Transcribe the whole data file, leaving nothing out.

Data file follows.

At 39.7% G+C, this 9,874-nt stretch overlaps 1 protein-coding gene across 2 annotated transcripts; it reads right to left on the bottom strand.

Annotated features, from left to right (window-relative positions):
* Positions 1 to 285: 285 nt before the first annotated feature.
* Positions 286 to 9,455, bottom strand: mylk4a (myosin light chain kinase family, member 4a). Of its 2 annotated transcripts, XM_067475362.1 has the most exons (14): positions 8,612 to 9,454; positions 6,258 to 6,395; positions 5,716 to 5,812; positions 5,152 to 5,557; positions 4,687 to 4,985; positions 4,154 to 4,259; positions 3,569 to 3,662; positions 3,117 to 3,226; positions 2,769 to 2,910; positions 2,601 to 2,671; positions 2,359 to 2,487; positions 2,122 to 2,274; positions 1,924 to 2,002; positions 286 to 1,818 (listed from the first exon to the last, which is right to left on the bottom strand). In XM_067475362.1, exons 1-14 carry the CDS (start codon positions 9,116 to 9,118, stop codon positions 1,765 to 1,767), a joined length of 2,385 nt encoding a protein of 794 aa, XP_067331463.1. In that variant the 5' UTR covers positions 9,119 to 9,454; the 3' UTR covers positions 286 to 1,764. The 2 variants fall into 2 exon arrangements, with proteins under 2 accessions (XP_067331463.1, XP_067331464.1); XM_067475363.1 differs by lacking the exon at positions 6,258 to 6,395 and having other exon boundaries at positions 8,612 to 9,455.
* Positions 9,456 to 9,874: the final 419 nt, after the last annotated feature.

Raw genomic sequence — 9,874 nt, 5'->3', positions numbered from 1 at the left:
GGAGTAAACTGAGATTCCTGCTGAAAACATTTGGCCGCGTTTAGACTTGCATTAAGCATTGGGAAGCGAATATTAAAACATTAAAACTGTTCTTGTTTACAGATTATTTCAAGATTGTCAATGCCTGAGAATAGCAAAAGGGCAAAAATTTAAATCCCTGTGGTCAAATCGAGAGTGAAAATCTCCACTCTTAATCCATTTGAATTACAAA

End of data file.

At 39.7% G+C, this 9,874-nt stretch overlaps 1 protein-coding gene across 2 annotated transcripts; it reads right to left on the bottom strand.

Annotated features, from left to right (window-relative positions):
* Positions 1 to 285: 285 nt before the first annotated feature.
* Positions 286 to 9,455, bottom strand: mylk4a (myosin light chain kinase family, member 4a). Of its 2 annotated transcripts, XM_067475362.1 has the most exons (14): positions 8,612 to 9,454; positions 6,258 to 6,395; positions 5,716 to 5,812; positions 5,152 to 5,557; positions 4,687 to 4,985; positions 4,154 to 4,259; positions 3,569 to 3,662; positions 3,117 to 3,226; positions 2,769 to 2,910; positions 2,601 to 2,671; positions 2,359 to 2,487; positions 2,122 to 2,274; positions 1,924 to 2,002; positions 286 to 1,818 (listed from the first exon to the last, which is right to left on the bottom strand). In XM_067475362.1, exons 1-14 carry the CDS (start codon positions 9,116 to 9,118, stop codon positions 1,765 to 1,767), a joined length of 2,385 nt encoding a protein of 794 aa, XP_067331463.1. In that variant the 5' UTR covers positions 9,119 to 9,454; the 3' UTR covers positions 286 to 1,764. The 2 variants fall into 2 exon arrangements, with proteins under 2 accessions (XP_067331463.1, XP_067331464.1); XM_067475363.1 differs by lacking the exon at positions 6,258 to 6,395 and having other exon boundaries at positions 8,612 to 9,455.
* Positions 9,456 to 9,874: the final 419 nt, after the last annotated feature.

Raw genomic sequence — 9,874 nt, 5'->3', positions numbered from 1 at the left:
GGAGTAAACTGAGATTCCTGCTGAAAACATTTGGCCGCGTTTAGACTTGCATTAAGCATTGGGAAGCGAATATTAAAACATTAAAACTGTTCTTGTTTACAGATTATTTCAAGATTGTCAATGCCTGAGAATAGCAAAAGGGCAAAAATTTAAATCCCTGTGGTCAAATCGAGAGTGAAAATCTCCACTCTTAATCCATTTGAATTACAAA